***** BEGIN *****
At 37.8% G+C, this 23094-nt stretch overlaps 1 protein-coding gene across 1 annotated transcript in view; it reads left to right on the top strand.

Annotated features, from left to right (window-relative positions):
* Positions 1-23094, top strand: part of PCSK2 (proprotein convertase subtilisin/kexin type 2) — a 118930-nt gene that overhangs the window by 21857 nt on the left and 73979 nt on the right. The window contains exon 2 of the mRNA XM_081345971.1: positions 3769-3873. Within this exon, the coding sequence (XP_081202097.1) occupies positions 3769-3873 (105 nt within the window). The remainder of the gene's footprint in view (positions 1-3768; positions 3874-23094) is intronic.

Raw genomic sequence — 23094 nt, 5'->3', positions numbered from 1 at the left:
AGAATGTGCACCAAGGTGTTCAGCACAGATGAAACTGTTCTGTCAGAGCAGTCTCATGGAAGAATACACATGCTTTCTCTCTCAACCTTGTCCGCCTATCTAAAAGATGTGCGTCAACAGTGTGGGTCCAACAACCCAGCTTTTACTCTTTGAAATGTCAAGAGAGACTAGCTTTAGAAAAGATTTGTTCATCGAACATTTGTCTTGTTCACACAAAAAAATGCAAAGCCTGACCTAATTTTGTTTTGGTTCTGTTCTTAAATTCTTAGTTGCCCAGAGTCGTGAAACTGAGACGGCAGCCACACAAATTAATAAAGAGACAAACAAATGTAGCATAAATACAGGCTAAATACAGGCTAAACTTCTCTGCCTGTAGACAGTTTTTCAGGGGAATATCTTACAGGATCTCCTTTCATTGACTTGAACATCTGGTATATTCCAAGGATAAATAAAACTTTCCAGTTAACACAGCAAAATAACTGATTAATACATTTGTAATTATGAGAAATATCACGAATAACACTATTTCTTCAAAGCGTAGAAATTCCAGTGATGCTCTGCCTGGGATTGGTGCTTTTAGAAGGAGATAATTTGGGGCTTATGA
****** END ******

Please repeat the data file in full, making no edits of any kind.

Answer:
At 37.8% G+C, this 23094-nt stretch overlaps 1 protein-coding gene across 1 annotated transcript in view; it reads left to right on the top strand.

Annotated features, from left to right (window-relative positions):
* Positions 1-23094, top strand: part of PCSK2 (proprotein convertase subtilisin/kexin type 2) — a 118930-nt gene that overhangs the window by 21857 nt on the left and 73979 nt on the right. The window contains exon 2 of the mRNA XM_081345971.1: positions 3769-3873. Within this exon, the coding sequence (XP_081202097.1) occupies positions 3769-3873 (105 nt within the window). The remainder of the gene's footprint in view (positions 1-3768; positions 3874-23094) is intronic.

Raw genomic sequence — 23094 nt, 5'->3', positions numbered from 1 at the left:
AGAATGTGCACCAAGGTGTTCAGCACAGATGAAACTGTTCTGTCAGAGCAGTCTCATGGAAGAATACACATGCTTTCTCTCTCAACCTTGTCCGCCTATCTAAAAGATGTGCGTCAACAGTGTGGGTCCAACAACCCAGCTTTTACTCTTTGAAATGTCAAGAGAGACTAGCTTTAGAAAAGATTTGTTCATCGAACATTTGTCTTGTTCACACAAAAAAATGCAAAGCCTGACCTAATTTTGTTTTGGTTCTGTTCTTAAATTCTTAGTTGCCCAGAGTCGTGAAACTGAGACGGCAGCCACACAAATTAATAAAGAGACAAACAAATGTAGCATAAATACAGGCTAAATACAGGCTAAACTTCTCTGCCTGTAGACAGTTTTTCAGGGGAATATCTTACAGGATCTCCTTTCATTGACTTGAACATCTGGTATATTCCAAGGATAAATAAAACTTTCCAGTTAACACAGCAAAATAACTGATTAATACATTTGTAATTATGAGAAATATCACGAATAACACTATTTCTTCAAAGCGTAGAAATTCCAGTGATGCTCTGCCTGGGATTGGTGCTTTTAGAAGGAGATAATTTGGGGCTTATGA